On becoming "globally influential"
Every day, news stories and articles from a plethora of sources arrive in my email inbox and news reader software. The deluge is self-inflicted—I need to read widely for my doctoral studies. Mind you, having a voracious appetite for general knowledge doesn't help much!
Every now and again, an article seems to lift itself off the screen, seemingly to attract extra attention as my eyes scan down the headings. Today, one such article was the "Top 100 global thinkers for 2012" list, published by Foreign Policy magazine. I looked at the FP list, because I was fascinated to know whether Aung San Suu Kyi of Burma or the Pakistani student Malala Yousafzai featured anywhere. To my surprise (and delight) both appeared in the top ten.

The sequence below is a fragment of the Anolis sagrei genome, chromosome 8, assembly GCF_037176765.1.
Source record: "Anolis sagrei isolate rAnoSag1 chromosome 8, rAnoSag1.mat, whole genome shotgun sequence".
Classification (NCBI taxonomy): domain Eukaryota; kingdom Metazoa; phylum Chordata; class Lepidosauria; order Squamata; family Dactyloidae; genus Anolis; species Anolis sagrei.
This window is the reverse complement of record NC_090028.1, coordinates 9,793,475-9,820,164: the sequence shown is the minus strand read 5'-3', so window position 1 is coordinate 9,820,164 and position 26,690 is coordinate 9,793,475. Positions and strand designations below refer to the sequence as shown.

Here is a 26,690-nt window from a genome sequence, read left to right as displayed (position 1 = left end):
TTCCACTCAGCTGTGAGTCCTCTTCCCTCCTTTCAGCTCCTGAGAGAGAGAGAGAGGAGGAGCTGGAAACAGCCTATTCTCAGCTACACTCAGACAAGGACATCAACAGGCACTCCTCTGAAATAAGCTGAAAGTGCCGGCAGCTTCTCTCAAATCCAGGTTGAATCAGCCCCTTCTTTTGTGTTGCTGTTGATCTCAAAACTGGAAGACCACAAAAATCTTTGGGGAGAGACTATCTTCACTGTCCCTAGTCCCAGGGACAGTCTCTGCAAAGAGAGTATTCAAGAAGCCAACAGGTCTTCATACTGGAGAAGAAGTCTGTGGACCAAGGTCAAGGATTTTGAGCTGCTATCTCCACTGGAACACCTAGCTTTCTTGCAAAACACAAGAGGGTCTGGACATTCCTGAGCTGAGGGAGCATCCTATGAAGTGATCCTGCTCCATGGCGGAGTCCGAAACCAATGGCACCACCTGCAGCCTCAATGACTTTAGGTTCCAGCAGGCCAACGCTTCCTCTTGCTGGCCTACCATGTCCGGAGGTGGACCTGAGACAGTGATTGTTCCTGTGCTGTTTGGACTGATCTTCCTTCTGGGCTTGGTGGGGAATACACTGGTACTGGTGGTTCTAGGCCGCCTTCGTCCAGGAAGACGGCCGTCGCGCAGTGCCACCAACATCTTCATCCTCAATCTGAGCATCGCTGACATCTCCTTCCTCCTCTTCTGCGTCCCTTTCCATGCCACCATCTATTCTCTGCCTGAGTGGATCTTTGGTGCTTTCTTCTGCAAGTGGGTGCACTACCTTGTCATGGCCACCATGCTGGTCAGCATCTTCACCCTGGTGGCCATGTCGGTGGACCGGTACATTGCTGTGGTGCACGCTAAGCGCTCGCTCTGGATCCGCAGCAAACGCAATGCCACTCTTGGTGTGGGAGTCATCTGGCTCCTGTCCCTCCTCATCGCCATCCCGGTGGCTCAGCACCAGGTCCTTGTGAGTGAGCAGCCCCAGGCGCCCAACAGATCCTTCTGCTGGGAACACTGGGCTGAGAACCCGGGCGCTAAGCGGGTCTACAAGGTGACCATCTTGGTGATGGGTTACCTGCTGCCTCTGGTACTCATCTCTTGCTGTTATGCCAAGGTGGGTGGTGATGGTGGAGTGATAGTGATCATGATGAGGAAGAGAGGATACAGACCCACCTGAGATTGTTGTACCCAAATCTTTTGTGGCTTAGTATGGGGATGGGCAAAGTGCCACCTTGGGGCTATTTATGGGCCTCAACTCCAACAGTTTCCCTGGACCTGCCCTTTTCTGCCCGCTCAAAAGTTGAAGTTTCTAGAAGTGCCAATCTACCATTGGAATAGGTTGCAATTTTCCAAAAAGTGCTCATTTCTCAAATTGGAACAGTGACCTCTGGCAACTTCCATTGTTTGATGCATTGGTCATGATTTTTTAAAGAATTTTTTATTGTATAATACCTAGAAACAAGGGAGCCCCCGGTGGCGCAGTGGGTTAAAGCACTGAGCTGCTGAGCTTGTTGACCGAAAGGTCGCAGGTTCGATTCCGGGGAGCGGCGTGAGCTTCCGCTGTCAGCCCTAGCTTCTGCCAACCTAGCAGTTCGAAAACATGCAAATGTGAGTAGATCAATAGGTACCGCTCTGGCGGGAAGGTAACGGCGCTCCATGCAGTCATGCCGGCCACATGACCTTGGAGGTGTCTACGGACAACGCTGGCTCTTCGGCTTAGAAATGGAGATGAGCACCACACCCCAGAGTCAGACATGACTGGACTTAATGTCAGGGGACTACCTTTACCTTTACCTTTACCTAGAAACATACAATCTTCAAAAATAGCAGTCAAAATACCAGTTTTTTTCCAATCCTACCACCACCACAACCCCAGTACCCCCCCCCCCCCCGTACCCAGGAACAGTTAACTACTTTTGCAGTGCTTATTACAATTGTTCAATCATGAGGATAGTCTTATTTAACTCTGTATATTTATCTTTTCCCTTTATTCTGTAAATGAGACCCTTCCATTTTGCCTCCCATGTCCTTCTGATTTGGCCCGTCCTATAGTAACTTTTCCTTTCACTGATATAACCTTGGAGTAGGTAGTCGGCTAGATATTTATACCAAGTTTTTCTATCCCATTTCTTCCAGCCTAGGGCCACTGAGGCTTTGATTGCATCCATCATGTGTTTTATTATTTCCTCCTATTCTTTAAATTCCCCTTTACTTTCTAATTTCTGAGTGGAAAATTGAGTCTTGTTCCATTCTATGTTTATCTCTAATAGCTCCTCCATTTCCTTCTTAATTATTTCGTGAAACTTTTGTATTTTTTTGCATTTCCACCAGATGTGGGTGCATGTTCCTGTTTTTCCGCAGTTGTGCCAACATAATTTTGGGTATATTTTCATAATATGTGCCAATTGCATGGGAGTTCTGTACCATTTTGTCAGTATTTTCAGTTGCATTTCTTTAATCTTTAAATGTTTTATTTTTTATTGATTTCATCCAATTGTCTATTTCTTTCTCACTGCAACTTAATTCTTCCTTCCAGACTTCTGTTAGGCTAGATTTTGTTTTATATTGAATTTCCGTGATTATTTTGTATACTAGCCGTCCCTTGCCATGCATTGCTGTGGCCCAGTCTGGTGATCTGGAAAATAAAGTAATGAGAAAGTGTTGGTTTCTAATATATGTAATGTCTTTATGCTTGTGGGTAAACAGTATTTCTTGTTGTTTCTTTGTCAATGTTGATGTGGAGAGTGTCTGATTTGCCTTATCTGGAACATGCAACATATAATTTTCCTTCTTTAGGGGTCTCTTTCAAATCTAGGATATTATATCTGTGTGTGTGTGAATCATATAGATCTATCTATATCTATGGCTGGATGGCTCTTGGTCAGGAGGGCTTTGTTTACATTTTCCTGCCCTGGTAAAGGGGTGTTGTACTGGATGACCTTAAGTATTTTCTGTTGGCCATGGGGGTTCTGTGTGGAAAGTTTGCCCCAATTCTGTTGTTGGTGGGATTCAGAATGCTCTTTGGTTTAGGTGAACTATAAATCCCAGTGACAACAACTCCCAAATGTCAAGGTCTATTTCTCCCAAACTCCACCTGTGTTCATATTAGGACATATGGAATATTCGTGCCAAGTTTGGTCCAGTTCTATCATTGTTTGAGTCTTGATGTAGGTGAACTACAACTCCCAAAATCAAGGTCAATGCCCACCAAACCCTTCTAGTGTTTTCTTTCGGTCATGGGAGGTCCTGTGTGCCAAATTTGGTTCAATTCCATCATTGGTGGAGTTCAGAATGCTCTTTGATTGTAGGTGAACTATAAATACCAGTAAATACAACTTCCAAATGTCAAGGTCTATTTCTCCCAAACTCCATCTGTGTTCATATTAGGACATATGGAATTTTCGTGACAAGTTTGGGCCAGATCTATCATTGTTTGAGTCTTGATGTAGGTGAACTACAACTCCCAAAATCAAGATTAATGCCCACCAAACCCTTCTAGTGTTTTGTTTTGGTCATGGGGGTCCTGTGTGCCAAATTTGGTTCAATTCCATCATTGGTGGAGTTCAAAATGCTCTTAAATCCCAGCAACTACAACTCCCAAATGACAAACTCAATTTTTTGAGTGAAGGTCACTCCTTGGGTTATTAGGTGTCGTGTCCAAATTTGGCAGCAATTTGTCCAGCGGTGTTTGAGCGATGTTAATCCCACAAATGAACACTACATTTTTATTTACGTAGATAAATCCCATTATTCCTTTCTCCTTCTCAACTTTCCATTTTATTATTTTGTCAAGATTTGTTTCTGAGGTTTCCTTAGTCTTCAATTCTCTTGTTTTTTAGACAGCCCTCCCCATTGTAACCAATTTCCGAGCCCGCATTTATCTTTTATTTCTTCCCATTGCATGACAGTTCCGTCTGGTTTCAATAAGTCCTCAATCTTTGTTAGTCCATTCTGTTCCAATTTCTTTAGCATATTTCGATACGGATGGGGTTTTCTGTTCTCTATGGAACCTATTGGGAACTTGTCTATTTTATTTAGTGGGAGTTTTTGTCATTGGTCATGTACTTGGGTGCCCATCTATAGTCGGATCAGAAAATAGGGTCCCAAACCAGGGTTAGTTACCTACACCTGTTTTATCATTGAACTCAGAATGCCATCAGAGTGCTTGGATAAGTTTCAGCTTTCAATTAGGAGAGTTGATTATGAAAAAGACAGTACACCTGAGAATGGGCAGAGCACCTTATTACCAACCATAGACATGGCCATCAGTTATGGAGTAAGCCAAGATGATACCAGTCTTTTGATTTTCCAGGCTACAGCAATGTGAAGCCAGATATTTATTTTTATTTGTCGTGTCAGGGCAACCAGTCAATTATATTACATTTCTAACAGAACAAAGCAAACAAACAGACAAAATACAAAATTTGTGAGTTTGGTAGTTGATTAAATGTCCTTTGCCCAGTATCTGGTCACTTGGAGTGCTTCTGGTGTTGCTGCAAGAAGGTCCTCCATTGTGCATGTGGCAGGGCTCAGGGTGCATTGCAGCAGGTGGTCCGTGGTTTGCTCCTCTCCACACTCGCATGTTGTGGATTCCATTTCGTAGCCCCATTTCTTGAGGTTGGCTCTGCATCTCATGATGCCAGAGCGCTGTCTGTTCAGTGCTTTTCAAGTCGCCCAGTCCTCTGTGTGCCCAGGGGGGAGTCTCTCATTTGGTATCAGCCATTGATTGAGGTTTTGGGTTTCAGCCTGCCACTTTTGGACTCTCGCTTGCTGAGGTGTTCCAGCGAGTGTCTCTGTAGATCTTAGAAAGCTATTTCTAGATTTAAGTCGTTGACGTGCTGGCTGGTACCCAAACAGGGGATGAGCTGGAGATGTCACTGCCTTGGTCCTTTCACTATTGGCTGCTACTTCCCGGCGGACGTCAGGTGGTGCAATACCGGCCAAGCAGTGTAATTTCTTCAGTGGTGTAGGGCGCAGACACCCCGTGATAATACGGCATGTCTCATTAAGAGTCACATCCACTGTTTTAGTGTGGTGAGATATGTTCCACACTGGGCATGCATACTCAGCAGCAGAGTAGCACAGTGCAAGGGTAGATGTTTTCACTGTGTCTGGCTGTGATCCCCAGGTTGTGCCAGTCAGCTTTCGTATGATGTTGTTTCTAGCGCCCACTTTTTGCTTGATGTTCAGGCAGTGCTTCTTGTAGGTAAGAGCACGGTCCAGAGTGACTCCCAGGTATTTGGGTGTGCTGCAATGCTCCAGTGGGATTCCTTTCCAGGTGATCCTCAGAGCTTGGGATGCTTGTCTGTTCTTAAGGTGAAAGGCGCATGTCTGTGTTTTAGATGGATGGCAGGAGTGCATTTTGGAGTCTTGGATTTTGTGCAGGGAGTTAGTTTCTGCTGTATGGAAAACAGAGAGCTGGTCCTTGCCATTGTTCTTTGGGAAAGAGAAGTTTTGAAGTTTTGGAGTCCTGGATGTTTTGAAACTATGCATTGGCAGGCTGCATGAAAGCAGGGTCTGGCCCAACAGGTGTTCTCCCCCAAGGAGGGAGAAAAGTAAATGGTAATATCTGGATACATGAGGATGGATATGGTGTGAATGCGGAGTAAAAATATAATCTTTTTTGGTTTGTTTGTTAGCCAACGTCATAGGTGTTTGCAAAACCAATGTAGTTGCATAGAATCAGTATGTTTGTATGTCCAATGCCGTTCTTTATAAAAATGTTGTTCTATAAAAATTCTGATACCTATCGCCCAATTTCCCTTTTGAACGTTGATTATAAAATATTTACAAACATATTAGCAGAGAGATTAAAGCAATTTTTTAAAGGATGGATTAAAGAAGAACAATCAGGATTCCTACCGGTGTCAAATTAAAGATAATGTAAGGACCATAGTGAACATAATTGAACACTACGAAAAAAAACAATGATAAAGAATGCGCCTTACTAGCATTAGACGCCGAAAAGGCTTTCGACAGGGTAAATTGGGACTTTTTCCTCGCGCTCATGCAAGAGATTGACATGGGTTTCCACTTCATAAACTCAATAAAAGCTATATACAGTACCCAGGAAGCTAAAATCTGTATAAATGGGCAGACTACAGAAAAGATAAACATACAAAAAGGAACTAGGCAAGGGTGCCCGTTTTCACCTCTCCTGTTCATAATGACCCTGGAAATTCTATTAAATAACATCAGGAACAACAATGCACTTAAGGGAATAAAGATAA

It seems that, in 2012 at least, global influence is strongly correlated with politics and activism. With one exception (Sebastian Thrum—a computer scientist who has been working on the driverless car), the top ten are all activists or politicians fighting for various causes. It's not until you read further down the list that musicians, economists and business people start to appear.
The point of this muse? Perhaps if you aspire to become globally influential, you should turn to politics in a volatile state, or embrace a vital cause. But most people motivated by these endeavours couldn't care less about fleeting appearances on "influence" lists. Rather, their primary motivation is the cause they've chosen the invest their hearts and souls in, and the enduring impact of their efforts. And therein lies a lesson for us all, as we ponder our role in society and contribution to it.
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Thoughts on corporate governance, strategy and boardcraft; our place in the world; and other topics that catch my attention.